In case of an emergency the crew and passengers might easily drown in the cabin of an aircraft or a helicopter ditching or making an emergency landing on water. The same goes for fishermen in the wheel house of a fishing cutter or another small vessel, or for the driver and passengers in cars and coaches landing in water. Personnel in the offshore industry are instructed to take a course in emergency procedures, and fishermen and maritime personnel sometimes attend such courses. Air defence personnel also take courses in emergency procedures. At some places where such courses are held there is equipment for drilling rescue procedures for the crew and passengers in helicopters, aircraft, and ships that end up in water. In order to achieve a situation true to nature the cabin in such simulators is suspended in a support permitting said cabin to be turned 180 about a horizontal axis. The reason for this is that means of conveyance often turn upside down and end up with the bottom up. As regards helicopters, they will always turn about 180 due to the heavy rotor and rotor engine, when a helicopter lands in water. As regards the known devices, separate simulators are built for each type of cabin, and these are lowered into the water in a basin by the aid of hoisting means. This, however, does not offer situations sufficiently true to nature and training is, thus, incomplete. Also it is expensive and bothersome to have one device for each different type of cabin, and there would be a very small number of places where the equipment may be used, since a crane system in connection with a basin will be needed for operating the simulator.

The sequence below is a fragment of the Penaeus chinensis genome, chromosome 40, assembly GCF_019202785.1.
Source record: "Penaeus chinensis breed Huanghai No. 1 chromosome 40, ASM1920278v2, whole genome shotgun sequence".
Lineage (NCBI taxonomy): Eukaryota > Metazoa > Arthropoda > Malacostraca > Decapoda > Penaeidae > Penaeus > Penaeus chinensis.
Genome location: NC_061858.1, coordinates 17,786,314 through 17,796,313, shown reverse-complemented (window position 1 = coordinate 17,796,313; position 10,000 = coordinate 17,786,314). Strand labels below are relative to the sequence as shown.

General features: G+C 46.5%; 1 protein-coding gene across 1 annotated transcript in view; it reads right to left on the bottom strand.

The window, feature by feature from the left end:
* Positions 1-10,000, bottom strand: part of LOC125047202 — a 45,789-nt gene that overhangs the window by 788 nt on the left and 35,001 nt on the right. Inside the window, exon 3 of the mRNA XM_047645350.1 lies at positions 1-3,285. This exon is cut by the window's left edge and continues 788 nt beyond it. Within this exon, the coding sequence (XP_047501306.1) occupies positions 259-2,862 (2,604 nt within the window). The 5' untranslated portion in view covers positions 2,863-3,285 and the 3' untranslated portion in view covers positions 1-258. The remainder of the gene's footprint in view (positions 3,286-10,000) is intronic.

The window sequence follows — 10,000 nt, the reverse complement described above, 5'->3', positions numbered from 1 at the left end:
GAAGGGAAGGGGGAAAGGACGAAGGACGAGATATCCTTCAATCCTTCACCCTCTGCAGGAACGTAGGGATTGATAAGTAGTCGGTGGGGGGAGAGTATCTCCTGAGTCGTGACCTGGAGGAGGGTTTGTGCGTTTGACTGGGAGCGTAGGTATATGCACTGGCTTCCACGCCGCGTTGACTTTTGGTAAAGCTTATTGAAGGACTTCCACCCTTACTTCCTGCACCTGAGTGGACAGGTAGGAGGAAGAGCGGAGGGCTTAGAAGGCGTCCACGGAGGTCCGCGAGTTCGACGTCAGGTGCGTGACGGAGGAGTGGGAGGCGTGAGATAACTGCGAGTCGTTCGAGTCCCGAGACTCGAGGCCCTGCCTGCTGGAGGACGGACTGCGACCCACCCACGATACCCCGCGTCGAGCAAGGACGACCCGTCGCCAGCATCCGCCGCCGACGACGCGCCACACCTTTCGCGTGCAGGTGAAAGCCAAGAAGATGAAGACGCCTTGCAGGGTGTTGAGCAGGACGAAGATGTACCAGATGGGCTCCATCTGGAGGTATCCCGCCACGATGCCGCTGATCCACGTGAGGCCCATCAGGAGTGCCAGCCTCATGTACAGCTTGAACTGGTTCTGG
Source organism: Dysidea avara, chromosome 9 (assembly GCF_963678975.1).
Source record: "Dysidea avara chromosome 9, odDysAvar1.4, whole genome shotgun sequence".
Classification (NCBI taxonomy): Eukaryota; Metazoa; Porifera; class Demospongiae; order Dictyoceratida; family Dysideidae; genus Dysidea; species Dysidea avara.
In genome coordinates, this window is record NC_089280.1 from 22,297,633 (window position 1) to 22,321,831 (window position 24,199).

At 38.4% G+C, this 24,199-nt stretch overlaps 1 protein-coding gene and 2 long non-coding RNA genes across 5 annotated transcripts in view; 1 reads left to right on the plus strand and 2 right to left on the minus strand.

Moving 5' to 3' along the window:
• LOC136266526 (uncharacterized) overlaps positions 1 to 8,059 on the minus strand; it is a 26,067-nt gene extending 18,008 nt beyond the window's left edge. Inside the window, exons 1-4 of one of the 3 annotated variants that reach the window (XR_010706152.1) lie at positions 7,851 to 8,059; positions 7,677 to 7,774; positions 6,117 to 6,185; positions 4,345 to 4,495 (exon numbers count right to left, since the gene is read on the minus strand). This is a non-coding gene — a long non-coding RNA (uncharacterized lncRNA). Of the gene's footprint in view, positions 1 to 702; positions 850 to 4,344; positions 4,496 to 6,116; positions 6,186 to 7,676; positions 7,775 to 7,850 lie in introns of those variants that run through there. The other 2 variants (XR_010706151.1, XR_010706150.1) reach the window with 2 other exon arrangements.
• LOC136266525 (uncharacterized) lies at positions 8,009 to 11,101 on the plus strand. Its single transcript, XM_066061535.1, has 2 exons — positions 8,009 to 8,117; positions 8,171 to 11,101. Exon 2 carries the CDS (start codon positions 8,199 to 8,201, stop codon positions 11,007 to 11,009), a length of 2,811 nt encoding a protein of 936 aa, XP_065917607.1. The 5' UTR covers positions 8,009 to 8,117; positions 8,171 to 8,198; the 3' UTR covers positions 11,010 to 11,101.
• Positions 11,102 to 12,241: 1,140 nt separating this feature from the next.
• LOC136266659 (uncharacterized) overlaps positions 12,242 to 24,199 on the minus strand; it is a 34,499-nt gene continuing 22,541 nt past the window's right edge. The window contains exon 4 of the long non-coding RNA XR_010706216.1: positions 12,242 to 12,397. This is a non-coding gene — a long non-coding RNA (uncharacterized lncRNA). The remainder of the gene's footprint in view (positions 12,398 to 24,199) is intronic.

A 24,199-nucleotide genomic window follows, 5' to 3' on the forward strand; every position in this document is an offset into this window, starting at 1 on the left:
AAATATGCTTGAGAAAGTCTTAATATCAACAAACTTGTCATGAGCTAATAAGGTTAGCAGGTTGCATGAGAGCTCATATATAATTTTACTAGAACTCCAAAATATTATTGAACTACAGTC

It is an object of the present invention to provide a device in connection with a simulator of the above mentioned kind, where the above mentioned disadvantages are avoided.